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Something new has arisen. At home he often didn't sleep nights..nor did I. He has been in memory care assisted living 6 months and recently for about a week he has not slept one night through. He gets up, comes out of the room for a bit..back to bed and repeats this throughout the night. No behavior issues, just not sleeping. He gets trazadone at 2 pm daily which relaxes him before sundowners and he seems sleepy after this pill. The nurse will see him Monday and maybe they could give him something to help him sleep at night. (I asked why he couldn't get the trazadone at bedtime instead of 2pm but they said he takes it to help sundowning.). He doesn't take very many drugs at all. Might melatonin maybe help and is it pretty benign to take? Otherwise he seems as usual, eating well, confused, yes, but no more than he usually is. Things are going ok I think, just I get upset hearing he doesn't seem to sleep at night. I try to keep him awake and moving when I visit daily and they advise the recliner rather than the bed daytime...but he slips into bed when their backs are turned. I love the care he gets, just wonder if melatonin might do the trick? Any other suggestions? How bad is it if he dozes in the day but not at night. Is he getting enough rest?

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Please, please be educated about the side effects of trazedone.
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My Mom took risperone and namenda. It helped a lot. Also ativan.
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I do understand that he's taking the Trazodone for Sundowner's, but it is altering his circadiun rhythm. Ideally, if taken at bedtime, the medication works well.
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Hi my daughter has early onset alzheimers. I am her 24/7 caregiver. She was going though sleepless nights also. I started with 3mg of melatonin then 5mg now she is taking 10mg at bedtime and she sleeps all night . Hope this will.help you.also.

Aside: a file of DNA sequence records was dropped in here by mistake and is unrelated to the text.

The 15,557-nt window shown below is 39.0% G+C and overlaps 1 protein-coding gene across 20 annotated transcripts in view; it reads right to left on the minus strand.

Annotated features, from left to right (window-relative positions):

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We took my Dad off Trazodone. He dozed all day and he wasn’t sleeping through the night. He acted very tired and drugged during the day. He was also having hallucinations. Since being off the Trazodone he has been more alert during the day and no hallucinations. He also seems to be sleeping fairly well at night.
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From what I have been reading, turning night & day around seems to be common. It's not always easy to get them back on the "day shift" but I managed with my DH by having his sit in his Lift-Sleep chair during the day and the bed is only for sleeping at night.

He still takes naps but he's doing better about sleeping at night now. As another commented, when they age, they do tend to sleep a lot more. Think a really big baby to get the idea. Babies sleep a lot the first year - and seniors sleep a lot the last years.
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Whatever you might like to try you are going to have to get a doctor to prescribe it or staff won't be able to give it to him, that could be a sticking point depending on the doctor's attitude.
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Bach do night-time rescue remedy capsules, too, Savitaa (they're not strictly speaking homeopathic, by the way) which worked for me. In spite of my own scepticism! :)

LuvR2, if this isn't troubling your husband and it isn't something the staff at the unit are concerned about - I expect they are well used to dealing with night-time wakefulness - then perhaps you should try not to let it worry you so much?
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Homeopathic oral spray, Bach's Rescue Remedy (health food store).
Works wonders on my da.
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My Mom never slept at night, she slept during at day. She had LBD. Their biological clocks are off. The only problem was, at night when everybody else was trying to sleep, she was screaming my name and wandering around the house. Hard to get any sleep.
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My husband has Alzheimer's and he use to stay up all night,as did I !!!His doctor said to try melatonin. (6mg) at bedtime. Worked great..Four nights for us, hope it continues. Good luck..
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luv, many folks with any form of dementia sleep a LOT! So, I think he will sleep when he is ready. To help that, can you encourage as much activity as possible when you and others visit? Whatever he is capable of --- lifting his legs (marching in place) raising his arms (reaching for the sky), swinging his arms (rowing a boat). Can he walk? This all helps with other bodily functions as well.
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